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miss_em said on 04 September 2012

hobbit_amy

why dont you try swimming or cycling. Ive worked with lots of people who can't do high impact sports due to knee problems, but once we changed their fitness routine* they were dropping pounds faster than they have ever did before.

*pilates, swimming, cycling, tai-chi, aqua aerobics.

30 minutes, 5 times a week

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BelC said on 11 August 2012

Totally agree with hobbit_amy !

Many overweight people have already been doing all the things suggested for years with no effect, in fact my weight keeps creeping up. Ideas please for what to do when all the usual things suggested eg, cutting out excess fat, sugar, all junk food, and eating lots of fruit, veg and salad, etc have not had the desired result. I take plenty of exercise as well.

There is so much written about the dangers of obesity, but not much practical help for people for whom this has been a long term problem, presumably due to the body's metabolism having adjusted to an already low calorie diet !

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aries6 said on 28 July 2012

Interesting comments! Now we know some have a fat gene which makes it really hard for them. If someone can help me, a diabetic on a 1500 cal a day and exercise regime, to lose weight to put me into the normal BMI category instead of the overweight, I'd be grateful! It might be my age (68) but I've not lost or gained anything since coming off the 1000 cal a day diet when I was first diagnosed. My diabetes is diet controlled and is mainly vegan.
It's depressing!

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Ukuk_Hai said on 30 June 2012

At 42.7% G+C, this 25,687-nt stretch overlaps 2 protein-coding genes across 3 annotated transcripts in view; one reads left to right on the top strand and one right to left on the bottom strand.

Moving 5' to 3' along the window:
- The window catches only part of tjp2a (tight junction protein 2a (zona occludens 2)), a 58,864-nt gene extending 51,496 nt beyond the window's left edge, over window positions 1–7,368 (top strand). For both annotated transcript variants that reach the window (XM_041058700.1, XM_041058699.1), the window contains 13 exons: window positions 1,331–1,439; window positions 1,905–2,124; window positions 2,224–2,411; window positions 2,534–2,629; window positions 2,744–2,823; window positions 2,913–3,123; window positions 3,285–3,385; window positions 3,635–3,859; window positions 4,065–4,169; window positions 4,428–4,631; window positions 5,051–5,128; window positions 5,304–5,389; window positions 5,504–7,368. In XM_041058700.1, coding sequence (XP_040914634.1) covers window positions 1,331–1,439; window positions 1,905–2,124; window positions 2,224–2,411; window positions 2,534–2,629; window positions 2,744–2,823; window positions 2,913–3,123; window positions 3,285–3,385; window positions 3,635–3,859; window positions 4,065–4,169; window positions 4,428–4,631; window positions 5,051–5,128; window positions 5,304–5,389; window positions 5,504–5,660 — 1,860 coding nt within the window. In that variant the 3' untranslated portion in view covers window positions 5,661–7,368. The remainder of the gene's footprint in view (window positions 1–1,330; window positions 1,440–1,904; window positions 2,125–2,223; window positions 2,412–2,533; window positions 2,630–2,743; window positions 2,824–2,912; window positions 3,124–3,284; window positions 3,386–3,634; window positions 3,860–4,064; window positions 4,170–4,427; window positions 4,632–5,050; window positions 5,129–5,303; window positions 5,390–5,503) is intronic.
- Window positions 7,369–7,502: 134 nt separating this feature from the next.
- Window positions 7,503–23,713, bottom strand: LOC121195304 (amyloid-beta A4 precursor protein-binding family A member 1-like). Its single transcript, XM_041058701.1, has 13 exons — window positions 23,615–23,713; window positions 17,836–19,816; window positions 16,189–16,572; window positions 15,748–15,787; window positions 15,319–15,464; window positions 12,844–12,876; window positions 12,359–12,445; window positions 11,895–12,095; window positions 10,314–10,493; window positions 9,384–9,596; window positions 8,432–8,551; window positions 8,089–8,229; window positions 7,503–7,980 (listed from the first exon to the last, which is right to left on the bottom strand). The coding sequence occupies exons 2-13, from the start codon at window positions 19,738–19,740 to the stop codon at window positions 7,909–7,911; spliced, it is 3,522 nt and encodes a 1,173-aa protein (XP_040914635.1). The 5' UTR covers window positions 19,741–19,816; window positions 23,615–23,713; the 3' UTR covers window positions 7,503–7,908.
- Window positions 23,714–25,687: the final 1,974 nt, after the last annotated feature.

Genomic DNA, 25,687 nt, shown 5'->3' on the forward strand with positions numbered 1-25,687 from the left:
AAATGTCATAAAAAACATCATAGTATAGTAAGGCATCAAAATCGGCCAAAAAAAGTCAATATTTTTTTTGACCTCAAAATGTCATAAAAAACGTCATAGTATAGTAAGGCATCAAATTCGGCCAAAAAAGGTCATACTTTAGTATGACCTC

Exercise will NOT help you to loose weight. Exercise is great for all round health but not weight loss. The amount of effort required to burn off a chocolate bar far outweighs (no pun intended) the best choIce - not to eat it on the 1st place. Reducing individual sugar consumption (not fat) is the key to weight loss.

Beware so called "healthy options" / reduced fat.. They are generally full of sugar. Fat doesn't make you obese...

To paraphrase bill clinton "its the sugar" stupid" !

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Dillip said on 15 June 2012

Practical guidance. But the first few lines are much valuable. We have to apply committed effort. Second I like the idea about adopting a sound method which will be easily assimilated to our daily life. People usually do mistakes in this area. At the beginning, due to high spirit they adopt strict plan. But in the long run they can't stick to it. So it is better to take the mid-way which helps slowly but gives permanent solution.

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mariajames said on 12 June 2012

Slimming down is really a process and we have to change our diet . That's an issue that the majority of us is will be facing . I can’t make a day with no hamburger and soda.I attempt to diet but mostly it won't last for a day.Then I came out with a formula on the weight increased.
Intake of food (eaten) in calories = Calories Used + Body fat (increase on weight)

To reduce weight there basically two ways, firstly going on diet that needs a lot discipline and determination. Secondly is to burn more calories,by more jogging ,walking or work outs. I have tried on walking for 3 miles per day ,and the results are able show after 3 weeks.It was very tired that going on diet . So I realised diet was a easier to adapt than walking 3 miles. I just cut down the volume and I able to see the weight loss.

After reducing the amount of food we consume, we need to move ahead. Next level will be drinking more plain water. If you are a soda fanatic, please try to reduce it and start with drinking more plain water. You may ask why soda or soft drinks, the contain of sugar on these drinks are very high. Most of us know about it but we try to ignore or forget this fact.